Two months into Libya's revolution in April 2011, I visited Benghazi and the other liberated cities in the country's east. It was Libya's hour of greatest idealism and highest hope. The rebels were promising to build a society grounded in human rights and respect for law. In town after town, walls were painted with slogans of revolutionary moderation: "We reject extremism" and "We want a country of institutions." Everyone who wasn't rushing to fight on the front lines seemed to be starting a newspaper or radio station or volunteer group, eager to connect to the world from which Muammar al-Qaddafi had isolated them and grateful to the mostly Western countries that helped them in their moment of need.
I met Ambassador Chris Stevens then, in his makeshift diplomatic mission in a Benghazi hotel. He had recently arrived as America's envoy to the rebel authorities in the east and was pressing them, as I was, to treat prisoners well and to start building judicial institutions. We shared a laugh about what seemed America's biggest image problem in Benghazi at the time: French and Italian flags outnumbered American ones in the central square during Friday prayers. The explanation: Libyans had to make the flags by hand, and simple European tricolors were easier to reproduce than all those stars and stripes.
But Stevens knew Libya too well to assume that the rebels were all Jeffersonian democrats or that the militias fighting Qaddafi would easily give up their guns and power when the dictator was gone. He believed, however, that something special still had a chance to emerge from Libya's revolutionary chaos: that having suffered 40 years of Qaddafi's Green Book ideology, Libyans would be wary of extremists and ideologues of all stripes; that having awakened, Libya's civil society would not let anyone, neither a dictator nor armed gangs, intimidate it again; that having received the right measure of international help -- enough to win their friendship, but not so much as to deny them ownership of their revolution -- Libyans would develop a healthy relationship with the West, neither overly dependent nor reflexively hostile.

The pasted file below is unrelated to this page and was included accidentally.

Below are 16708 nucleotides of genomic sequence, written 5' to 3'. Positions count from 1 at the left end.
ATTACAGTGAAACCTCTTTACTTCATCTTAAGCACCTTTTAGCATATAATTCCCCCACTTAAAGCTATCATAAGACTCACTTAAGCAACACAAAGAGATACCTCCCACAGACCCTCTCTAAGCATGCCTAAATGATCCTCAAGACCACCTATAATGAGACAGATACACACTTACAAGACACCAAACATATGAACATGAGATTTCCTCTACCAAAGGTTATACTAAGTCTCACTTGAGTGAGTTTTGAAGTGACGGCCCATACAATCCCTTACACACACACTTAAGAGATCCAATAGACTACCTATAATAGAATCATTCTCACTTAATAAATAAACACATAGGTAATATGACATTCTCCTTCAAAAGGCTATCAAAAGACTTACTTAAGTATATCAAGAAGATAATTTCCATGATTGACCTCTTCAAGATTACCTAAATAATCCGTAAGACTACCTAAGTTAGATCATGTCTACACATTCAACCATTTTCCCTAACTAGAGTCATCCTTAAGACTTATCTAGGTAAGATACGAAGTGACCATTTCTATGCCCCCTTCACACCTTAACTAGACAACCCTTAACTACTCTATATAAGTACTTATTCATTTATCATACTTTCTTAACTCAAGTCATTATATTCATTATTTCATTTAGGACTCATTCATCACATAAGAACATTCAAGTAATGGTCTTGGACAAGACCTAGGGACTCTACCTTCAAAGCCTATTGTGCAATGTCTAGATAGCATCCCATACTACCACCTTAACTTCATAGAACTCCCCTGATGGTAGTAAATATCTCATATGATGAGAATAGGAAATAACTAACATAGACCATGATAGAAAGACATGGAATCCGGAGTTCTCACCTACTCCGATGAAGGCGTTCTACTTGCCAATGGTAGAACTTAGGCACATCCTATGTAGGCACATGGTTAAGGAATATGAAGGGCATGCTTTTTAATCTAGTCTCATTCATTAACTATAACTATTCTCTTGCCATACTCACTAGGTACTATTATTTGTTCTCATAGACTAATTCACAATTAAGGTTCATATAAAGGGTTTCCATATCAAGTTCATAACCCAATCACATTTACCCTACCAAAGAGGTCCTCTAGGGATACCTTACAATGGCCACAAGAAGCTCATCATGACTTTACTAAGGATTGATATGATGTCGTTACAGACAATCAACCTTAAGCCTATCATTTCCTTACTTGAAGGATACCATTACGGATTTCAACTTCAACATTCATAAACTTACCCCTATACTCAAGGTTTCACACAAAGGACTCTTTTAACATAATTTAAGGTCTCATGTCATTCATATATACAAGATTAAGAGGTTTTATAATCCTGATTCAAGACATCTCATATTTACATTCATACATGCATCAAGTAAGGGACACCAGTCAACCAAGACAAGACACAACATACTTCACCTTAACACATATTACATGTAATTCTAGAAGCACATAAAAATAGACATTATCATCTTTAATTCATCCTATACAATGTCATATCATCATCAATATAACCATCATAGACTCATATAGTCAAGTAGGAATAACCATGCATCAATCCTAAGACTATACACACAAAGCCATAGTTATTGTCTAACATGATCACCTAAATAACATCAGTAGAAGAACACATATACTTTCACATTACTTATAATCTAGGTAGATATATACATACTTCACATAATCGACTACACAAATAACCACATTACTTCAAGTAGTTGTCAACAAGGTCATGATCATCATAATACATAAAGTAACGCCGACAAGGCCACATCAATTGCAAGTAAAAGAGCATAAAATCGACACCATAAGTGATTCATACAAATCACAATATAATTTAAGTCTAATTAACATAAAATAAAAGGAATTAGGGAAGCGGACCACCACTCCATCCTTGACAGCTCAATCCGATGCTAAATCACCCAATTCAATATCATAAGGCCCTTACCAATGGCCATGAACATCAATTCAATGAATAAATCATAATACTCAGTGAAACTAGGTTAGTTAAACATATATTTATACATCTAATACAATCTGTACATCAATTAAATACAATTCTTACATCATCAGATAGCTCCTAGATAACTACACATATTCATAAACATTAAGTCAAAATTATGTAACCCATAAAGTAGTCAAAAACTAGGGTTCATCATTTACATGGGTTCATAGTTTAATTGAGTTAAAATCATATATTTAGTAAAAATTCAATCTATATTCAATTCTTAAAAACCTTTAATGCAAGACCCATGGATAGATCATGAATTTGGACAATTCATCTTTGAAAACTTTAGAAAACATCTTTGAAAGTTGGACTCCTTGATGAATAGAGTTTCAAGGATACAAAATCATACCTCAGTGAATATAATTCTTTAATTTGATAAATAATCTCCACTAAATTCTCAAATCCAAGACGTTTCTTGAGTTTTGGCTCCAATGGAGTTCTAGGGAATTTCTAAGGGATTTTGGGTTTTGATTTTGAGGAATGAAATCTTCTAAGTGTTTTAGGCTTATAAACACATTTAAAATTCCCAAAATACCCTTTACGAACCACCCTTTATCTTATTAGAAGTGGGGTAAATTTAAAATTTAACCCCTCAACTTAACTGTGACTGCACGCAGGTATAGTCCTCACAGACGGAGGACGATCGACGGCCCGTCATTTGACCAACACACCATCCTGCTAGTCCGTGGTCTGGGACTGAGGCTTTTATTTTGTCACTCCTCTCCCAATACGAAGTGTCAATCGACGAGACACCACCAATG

At first, Stevens's murder in Benghazi seemed to call these hopes into question. Many Americans naturally wondered whether support for the Arab Spring yielded any benefits for the United States, or just more rage. It seemed inevitable that the State Department would restrict its diplomats behind even more walls and steel -- though Stevens died not while engaging with Libyans in the cultural center he had come to Benghazi to open, but behind the walls of a diplomatic compound and the steel of a "safe" room.
Terrorists can strike anywhere. But it is how governments and societies react that determines whether terrorism succeeds or fails. And Libyans' reaction to the tragedy vindicated what Stevens believed the country is and could become. Could anyone, whether a cynic or optimist about the region, have dreamed of a better response to an attack on a diplomatic mission on Arab soil than what happened after the violence in Benghazi -- tens of thousands of people marching on the headquarters of the law-defying militias suspected of complicity in the assault (and of multiple other killings over the past several months) to run them out of town, while holding signs paying tribute to the fallen ambassador?
It was not just Libya's political elite who were angry and ashamed about what happened. The morning I learned of Stevens's death, I emailed an influential Islamist leader in eastern Libya, fearing that he would be more agitated by the anti-Mohammed video than the killings we thought (wrongly it seems) it had precipitated: "You can't imagine how sad we are," he immediately replied. "Clearly, [Stevens] was a citizen of a country that has helped us to be liberated from one of the most bloody regimes; and before all that, he was our guest who we were supposed to protect. We will do all we can to make clear that a killing is a killing no matter what the motives were."
Libya's highest religious leader, the grand mufti, issued a fatwa against the killers, linking them to militants who have been attacking Libya's Sufi shrines in recent weeks. Libya's offshoot of the Muslim Brotherhood was the first political party to denounce the attacks. Even a political party led by former members of the Libyan Islamic Fighting Group -- men who have plenty of reasons to be angry at the United States, especially because the CIA tortured them and rendered them to Qaddafi's prisons during George W. Bush's administration -- joined the condemnation and said the party accepted completely the U.S. government's assurance that it had nothing to do with the infamous Internet film.